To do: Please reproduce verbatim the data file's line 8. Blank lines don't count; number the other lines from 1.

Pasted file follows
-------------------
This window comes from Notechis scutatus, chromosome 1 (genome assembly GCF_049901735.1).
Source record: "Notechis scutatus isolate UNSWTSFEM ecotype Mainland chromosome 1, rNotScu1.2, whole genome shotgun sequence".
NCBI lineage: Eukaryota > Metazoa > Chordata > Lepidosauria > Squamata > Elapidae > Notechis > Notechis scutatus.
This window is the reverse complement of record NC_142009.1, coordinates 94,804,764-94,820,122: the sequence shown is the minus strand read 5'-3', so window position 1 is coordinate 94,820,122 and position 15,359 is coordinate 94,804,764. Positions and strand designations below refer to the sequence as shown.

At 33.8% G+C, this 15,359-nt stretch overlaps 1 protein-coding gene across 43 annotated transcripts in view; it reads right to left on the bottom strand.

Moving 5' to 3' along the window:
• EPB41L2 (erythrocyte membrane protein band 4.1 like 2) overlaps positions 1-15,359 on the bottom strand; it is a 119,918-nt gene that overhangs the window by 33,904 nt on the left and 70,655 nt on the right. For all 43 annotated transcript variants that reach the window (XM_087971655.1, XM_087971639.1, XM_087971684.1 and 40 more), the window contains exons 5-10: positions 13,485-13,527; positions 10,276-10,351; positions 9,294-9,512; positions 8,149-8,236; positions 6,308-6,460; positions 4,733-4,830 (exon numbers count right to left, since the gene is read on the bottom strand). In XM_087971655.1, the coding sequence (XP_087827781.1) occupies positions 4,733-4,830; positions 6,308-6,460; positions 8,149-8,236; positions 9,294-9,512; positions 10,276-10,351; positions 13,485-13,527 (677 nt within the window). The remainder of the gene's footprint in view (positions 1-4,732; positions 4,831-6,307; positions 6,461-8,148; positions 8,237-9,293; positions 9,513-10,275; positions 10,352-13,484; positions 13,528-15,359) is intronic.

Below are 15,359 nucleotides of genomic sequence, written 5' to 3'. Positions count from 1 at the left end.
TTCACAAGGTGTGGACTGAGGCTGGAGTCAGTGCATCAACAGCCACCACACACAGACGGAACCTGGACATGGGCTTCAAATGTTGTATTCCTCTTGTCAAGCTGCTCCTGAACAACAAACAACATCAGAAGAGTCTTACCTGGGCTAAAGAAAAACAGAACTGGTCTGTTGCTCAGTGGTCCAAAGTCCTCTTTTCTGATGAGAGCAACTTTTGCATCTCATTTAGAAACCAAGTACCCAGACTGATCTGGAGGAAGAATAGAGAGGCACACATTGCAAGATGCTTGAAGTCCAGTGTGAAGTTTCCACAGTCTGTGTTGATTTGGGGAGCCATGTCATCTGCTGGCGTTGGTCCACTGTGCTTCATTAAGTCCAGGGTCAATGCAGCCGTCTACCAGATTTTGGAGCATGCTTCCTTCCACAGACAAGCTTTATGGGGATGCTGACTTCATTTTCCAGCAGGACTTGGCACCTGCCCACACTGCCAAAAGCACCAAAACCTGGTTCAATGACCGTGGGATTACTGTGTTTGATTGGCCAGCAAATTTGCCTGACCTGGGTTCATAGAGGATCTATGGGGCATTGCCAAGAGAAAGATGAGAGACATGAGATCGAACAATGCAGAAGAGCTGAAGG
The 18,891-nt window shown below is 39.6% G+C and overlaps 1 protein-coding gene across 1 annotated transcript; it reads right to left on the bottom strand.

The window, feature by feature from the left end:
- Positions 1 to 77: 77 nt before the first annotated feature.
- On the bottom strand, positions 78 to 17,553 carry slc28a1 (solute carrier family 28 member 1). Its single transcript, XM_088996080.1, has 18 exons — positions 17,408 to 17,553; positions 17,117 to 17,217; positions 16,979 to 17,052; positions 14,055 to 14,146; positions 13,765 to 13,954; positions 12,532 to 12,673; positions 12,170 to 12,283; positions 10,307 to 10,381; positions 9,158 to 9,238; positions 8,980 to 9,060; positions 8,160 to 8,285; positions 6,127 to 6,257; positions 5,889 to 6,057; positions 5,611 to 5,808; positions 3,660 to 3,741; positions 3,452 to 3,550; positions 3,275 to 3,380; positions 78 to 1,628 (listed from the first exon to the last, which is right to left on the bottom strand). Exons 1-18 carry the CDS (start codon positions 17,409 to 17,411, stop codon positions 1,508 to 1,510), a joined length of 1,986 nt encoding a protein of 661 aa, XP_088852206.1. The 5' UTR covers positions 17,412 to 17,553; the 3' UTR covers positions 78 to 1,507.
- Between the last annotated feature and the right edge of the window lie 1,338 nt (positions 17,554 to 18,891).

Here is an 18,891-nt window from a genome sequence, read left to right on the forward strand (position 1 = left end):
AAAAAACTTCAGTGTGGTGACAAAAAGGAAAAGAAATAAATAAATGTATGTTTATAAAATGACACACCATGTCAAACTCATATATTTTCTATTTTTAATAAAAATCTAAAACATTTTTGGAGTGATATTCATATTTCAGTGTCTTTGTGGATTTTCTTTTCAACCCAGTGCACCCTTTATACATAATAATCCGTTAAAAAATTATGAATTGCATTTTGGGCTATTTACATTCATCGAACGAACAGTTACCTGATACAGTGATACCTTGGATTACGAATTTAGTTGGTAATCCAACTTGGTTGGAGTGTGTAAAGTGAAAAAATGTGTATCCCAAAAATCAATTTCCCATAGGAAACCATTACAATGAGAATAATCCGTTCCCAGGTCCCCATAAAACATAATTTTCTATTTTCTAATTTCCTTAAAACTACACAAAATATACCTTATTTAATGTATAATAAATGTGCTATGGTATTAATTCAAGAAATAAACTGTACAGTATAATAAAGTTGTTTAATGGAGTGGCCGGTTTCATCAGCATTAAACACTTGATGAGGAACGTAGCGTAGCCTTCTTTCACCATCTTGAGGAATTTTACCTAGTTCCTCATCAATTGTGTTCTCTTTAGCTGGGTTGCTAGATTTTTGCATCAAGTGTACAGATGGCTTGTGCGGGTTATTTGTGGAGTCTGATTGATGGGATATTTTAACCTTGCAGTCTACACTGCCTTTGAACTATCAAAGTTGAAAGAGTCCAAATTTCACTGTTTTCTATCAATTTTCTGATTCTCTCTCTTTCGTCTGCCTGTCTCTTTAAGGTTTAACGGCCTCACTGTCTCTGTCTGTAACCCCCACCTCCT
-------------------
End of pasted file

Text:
Below are 15,359 nucleotides of genomic sequence, written 5' to 3'. Positions count from 1 at the left end.